So there we were, drummer, bass player, and guitarist, just kinda hanging out in the back of this impossibly long line, people-watching, joking around and such, when I noticed a commotion at one of the service counters about half a football field away.

"Oh wow." I said. "Some idiot is causing a scene." We all looked over, somewhat amused. Hey! That idiot is pointing right at us! Now he's waving us over!" I saw a familiar shock of blonde hair. It's Jeff at the ticket counter!

With big sweeping waves of both arms he's motioning us to come. We quickly grabbed our stuff off the polished floor and ran towards him, ducking under the crowd control stanchions and ignoring the dirty looks from the eight hundred other people waiting in line. Somehow, Jeff had convinced the ticket agent to transfer and process all of our tickets together! It must have taken some real fast talking to pull that off. He was still talking a mile a minute as he quickly gathered our passports and handed them to the agent.

Only one carry-on was allowed, so Steve and I opted to check our bags and bring our guitars on the plane. With boarding passes in our hot little hands, we sprinted to the gate where a big jet waited for its last four lucky passengers: us!

group Big smiles lit up our faces as we transited the jet-way. We friggin' made it! We were actually getting on this jet, the very last one to Europe before the storm! An hour and a half ago, I was falling asleep in my Lazy Boy, and now we are on our way to Europe! Unbelievable!

Paris, France

Charles DeGaulle Airport, not surprisingly, is filled with Frenchmen. The French, as a whole, have a reputation for being aloof and even rude. I'm here to tell you it is well deserved. We were trying to get a flight to Spain and it's proving to be more difficult than it should be. The ticket agents were maddeningly slow and non-compassionate, especially toward scruffy American dudes with guitars. But Jeff is right there in the thick of it, battling it out, riding the edge so-to-speak. I didn't know if they were going to beat him up, throw him out, arrest him, or do all three. We missed three shuttle flights before they sorted it all out. I think they got so sick of Jeff they became compliant just to get rid of him.

Barcelona, Spain. 23 hours later.

Finally Barcelona! What's usually an eight hour trip has been a 23 hour ordeal. But as if to make up for that, the weather was absolutely beautiful: sunny and toasty warm with a slight breeze that barely wiggled the palm trees.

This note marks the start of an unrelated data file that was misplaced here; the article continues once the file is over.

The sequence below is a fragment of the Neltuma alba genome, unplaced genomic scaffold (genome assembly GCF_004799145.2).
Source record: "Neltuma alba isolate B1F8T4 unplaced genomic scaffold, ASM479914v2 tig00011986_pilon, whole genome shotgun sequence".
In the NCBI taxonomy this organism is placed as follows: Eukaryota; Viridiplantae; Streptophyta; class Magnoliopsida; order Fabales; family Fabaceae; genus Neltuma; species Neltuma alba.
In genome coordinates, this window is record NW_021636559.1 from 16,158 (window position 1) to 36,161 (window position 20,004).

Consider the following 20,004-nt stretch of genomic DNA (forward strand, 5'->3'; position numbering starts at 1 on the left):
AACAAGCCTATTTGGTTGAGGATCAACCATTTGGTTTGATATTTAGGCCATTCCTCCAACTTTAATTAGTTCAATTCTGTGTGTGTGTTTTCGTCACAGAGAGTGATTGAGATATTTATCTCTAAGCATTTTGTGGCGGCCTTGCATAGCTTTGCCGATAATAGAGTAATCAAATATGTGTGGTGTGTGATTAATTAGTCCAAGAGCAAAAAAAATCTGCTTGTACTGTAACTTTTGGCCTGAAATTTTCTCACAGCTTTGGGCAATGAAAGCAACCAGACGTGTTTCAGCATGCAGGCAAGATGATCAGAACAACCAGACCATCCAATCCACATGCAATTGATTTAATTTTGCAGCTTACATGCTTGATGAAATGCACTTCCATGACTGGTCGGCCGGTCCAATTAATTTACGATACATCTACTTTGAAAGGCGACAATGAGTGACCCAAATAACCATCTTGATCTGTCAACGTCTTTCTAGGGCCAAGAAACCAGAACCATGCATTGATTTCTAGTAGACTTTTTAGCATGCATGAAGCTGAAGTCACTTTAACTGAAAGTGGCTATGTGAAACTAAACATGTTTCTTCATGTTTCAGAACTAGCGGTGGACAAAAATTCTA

At the baggage claim area, only Jeff has the good ju-ju; his odd looking hard shell suitcase showed up immediately on the carousel. Paul, Steve and I were not so lucky. We waited expectantly, watching suitcase after backpack go by. After thirty minutes or so, it was obvious our bags were not coming. Now what? Adjacent to the baggage turntable was a little door. Tacked on it was a tiny sign with print so small that I needed to fish my glasses out of my jacket pocket to read it. It read in English: "If no bags, knock." So I knocked. The little door opened and a little man with a little clipboard emerged. He wrote down our names and our hotel info. That's it. "I guess we're going shopping," I said.

Later on at the hotel, after checking in and washing up, we were having beers at the bar when an airport delivery truck pulled up. An unshaven young guy in a dirty blue jump suit entered, plunked two bags on the carpet in front of the registration desk, turned on his heels, and walked out. I immediately recognized my old black leather roller and happily grabbed it off the floor. Paul did the same, but Steve was not so happy, in fact he never saw his bag ever again. Fortunately he had stashed some clothes in his guitar case, and like the rest of us, prudently kept his I.D. and passport in his pocket. After a trip to the farmacia for a new toothbrush and razor, he was all set.

Despite the inauspicious start - the rush to the airport, the long lines, the rude Frenchmen, the lost bags - our tour went well, the promoter was happy, the people danced, and I collected some great Rock and Roll memories. RC



This entries' song is......
"Last One"
Written and performed by Rick Coraccio